The texts used are extracts from “Biology! Bringing Science to Life”, J. H. Postlethwait et al., McGraw-Hill, Inc., 1991 (“Atoms and Molecules”) and “Atlas of Anatomy” introduced by T. Weston, MD, MRCGP, Marshal Cavendish, 1995 (“Cells and Chromosomes”, “Body Structure – Cavities”).
For Science classes the full original texts are used, whereas for the ESP classes they are appropriately adapted.

First technique

Step one. Arousing the interest:
Chemistry 8 th (ESP)/9 th grade (Science)
Topic. The Nature of Matter: Atoms and Elements
Imagine you are an atom. Describe yourself in a few sentences.
Biology 8 th (ESP)/ 9 th grade (Science)
Topic. Cells and Chromosomes
What are the similarities (and differences – for 9 th grade)  among a country, a house, a body and a cell?
Step two. Reading:
Read the text and fill in the table:

I know I learned I disagree I want to know

Follow-up activities: the students are divided into foursomes. Within the group they discuss the table. After that they are invited to share with the class their opinions on each section of the table.
Step three. Reflection:
The students write a poem of five lines. The first line consists of one word – a noun summarising the topic. The second line consists of two adjectives describing the topic. The third line consists of three words presenting the topic in action (-ing form of the verbs). The fourth line consists of four words expressing the author’s emotions about the topic. The fifth line is again of one word which is a synonym of the first one.

Second technique

Step one. Arousing the interest:
Chemistry 8 th (ESP)/9 th grade (Science)
Topic. Molecules: Atoms Linked with “Energy Glue”
You have four words from the text on the board. Write a few sentences trying to guess what the text is about.
8 th grade: groups, sharing, join, spend
9 th grade: push, glue, weak, salt
Biology 8 th (ESP)/9 th grade (Science)
Topic. Body Structure – Cavities
8 th grade: cage, sheet, stored, canal
9 th grade: jelly-like, chamber, squeeze, suck
Step two. Reading:
Each text has been cut into several parts beforehand by the teacher.
Read the text and fill in the table:

I think I know I want to know I learned
Part 1
Part 2
Part …
Final part

Follow-up activities: the students are split into groups and discuss the table. After the discussion a student from each group volunteers to present the group’s opinion in front of the class.
Step three. Reflection:
Finally the students compare their initial impressions of the topic based on the four words with their opinions after the reading and discussion. (You may rearrange the groups for this purpose).

The Ventriloquist

Written by: Peter Medgyes
[toc class=”toc-right”]
[The following is the verbatim copy of a plenary speech delivered in Budapest, Edinburgh, Mexico City, Caracas, Athens, Opatija and Plovdiv. During his talk, Peter Medgyes conducts a dialogue with a dummy.]

Motto: “I regard truth as a divine ventriloquist.”

Behind the mask

I don’t know how it is with you, but I love ELT coursebooks. I’m hooked on them. During the day, I always carry a sample in my briefcase. At night, coursebooks lie on my bedside table. Physically, they’re just beautiful. Slick and tender, a pleasure to touch. Spiritually, they give me a feeling of security; I trust them more than the best of my friends. And intellectually, well, they give me all the information about the world that needs to be known. Below the glittering surface, there’s depth.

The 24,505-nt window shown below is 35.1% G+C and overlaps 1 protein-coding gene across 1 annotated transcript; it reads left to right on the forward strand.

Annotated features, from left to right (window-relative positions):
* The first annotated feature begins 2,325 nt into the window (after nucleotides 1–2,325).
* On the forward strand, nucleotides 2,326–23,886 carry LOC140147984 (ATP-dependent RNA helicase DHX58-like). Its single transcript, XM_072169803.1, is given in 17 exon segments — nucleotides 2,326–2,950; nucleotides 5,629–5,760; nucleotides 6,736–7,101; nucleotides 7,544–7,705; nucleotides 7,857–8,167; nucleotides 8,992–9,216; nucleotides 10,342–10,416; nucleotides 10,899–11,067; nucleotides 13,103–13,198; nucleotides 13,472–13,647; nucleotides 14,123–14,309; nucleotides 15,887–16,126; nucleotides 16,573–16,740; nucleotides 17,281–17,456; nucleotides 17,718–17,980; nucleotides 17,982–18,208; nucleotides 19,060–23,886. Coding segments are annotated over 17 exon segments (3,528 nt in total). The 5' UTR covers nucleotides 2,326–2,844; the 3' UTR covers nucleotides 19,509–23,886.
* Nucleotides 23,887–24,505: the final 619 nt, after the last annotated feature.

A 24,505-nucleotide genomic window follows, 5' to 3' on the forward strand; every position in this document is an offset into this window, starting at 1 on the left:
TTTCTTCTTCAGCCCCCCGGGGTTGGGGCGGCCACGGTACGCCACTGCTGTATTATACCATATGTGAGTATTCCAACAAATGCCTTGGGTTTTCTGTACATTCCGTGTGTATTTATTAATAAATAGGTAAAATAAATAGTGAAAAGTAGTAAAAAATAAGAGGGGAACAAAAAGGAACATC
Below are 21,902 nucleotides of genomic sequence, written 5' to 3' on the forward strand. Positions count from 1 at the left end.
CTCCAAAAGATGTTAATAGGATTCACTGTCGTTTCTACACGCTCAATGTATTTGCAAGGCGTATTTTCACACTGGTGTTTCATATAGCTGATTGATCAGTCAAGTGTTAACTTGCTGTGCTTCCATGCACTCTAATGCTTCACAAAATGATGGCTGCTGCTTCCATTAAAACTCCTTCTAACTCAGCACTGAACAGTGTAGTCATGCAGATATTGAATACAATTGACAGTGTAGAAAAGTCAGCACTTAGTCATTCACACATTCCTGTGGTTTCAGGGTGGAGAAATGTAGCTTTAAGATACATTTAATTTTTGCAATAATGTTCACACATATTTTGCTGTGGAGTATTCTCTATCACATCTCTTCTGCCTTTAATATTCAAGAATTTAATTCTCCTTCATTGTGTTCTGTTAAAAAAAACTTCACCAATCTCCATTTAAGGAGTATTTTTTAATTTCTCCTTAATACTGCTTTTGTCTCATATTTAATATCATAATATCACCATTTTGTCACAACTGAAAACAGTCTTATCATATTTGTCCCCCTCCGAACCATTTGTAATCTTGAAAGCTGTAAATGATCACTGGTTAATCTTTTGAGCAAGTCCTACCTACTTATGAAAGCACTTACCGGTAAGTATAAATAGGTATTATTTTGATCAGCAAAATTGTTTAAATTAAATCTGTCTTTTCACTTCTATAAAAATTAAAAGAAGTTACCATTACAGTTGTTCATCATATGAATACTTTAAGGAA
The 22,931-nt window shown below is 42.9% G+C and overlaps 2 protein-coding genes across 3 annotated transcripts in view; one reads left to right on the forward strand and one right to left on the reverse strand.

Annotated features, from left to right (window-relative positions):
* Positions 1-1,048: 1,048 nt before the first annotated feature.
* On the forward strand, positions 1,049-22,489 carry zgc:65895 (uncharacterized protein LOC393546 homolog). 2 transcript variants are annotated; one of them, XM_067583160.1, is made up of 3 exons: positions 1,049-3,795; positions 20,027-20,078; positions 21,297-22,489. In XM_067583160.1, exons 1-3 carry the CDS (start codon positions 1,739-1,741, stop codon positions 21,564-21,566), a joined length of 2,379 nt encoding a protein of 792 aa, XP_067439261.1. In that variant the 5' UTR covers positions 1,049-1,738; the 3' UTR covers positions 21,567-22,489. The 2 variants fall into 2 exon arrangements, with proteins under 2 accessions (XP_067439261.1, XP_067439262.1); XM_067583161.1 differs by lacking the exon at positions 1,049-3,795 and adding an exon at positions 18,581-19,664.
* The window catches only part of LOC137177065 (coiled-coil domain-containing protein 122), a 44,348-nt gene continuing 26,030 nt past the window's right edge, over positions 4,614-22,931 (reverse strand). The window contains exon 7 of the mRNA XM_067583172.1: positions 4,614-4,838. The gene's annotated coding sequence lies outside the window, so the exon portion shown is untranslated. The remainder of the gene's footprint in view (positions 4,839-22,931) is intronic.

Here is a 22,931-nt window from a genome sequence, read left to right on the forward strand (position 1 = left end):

There’s New Concept English, for example, by L.G. Alexander. It’s an oldie. Only the village elders remember it, because it was first published in the late 60s. Four levels in four colours. Orange, green, blue and yellow. Drill by drill. Story after story. If I say: “The Double Life of Alfred Bloggs”, does it ring a bell?… Nothing? Well, Alfred Bloggs worked as a dustman for the Ellesmere Corporation. Here’s an extract from the story:

“When he got married, Alf was too embarrassed to say anything to his wife about his job. He simply told her that he worked for the Corporation. Every morning, he left home dressed in a fine black suit. He then changed into overalls and spent the next eight hours as a dustman. Before returning home at night, he took a shower and changed back into his suit. Alf did this for over two years and his fellow dustmen kept his secret. Alf’s wife has never discovered that she married a dustman and she never will, for Alf has just found another job. He will soon be working in an office as a junior clerk. He will be earning only half as much as he used to, but he feels that his rise in status is well worth the loss of money. From now on, he will wear a suit all day and others will call him ‘Mr Bloggs’, not ‘Alf’.”

End of story. I first indulged in “The Double Life of Alfred Bloggs” as a 23-year-old novice teacher and found it funny. However, I wasn’t mature enough yet to get its underlying message.
Here’s another eye-opener. My first class in the secondary school graduated in the early 70s. A couple of years later, I bumped into Zsuzsi, one of the girls from that class. I greeted her cheerfully and asked how she was doing. “There’s no point in playing that game any more,” she said icily. “What d’you mean?” I stammered. “You never liked me, did you?” she said and walked on. She was right. I didn’t like her. Mind you, I’d always given her the best grade and made sure to hide my real feelings behind a reassuring smile. “Good teachers love their students,” training manuals warn us. Yes, but what if I don’t like some of them? Pretend affection perhaps? The trouble is that students, like Zsuzsi, can see through us. And they won’t forgive us, either.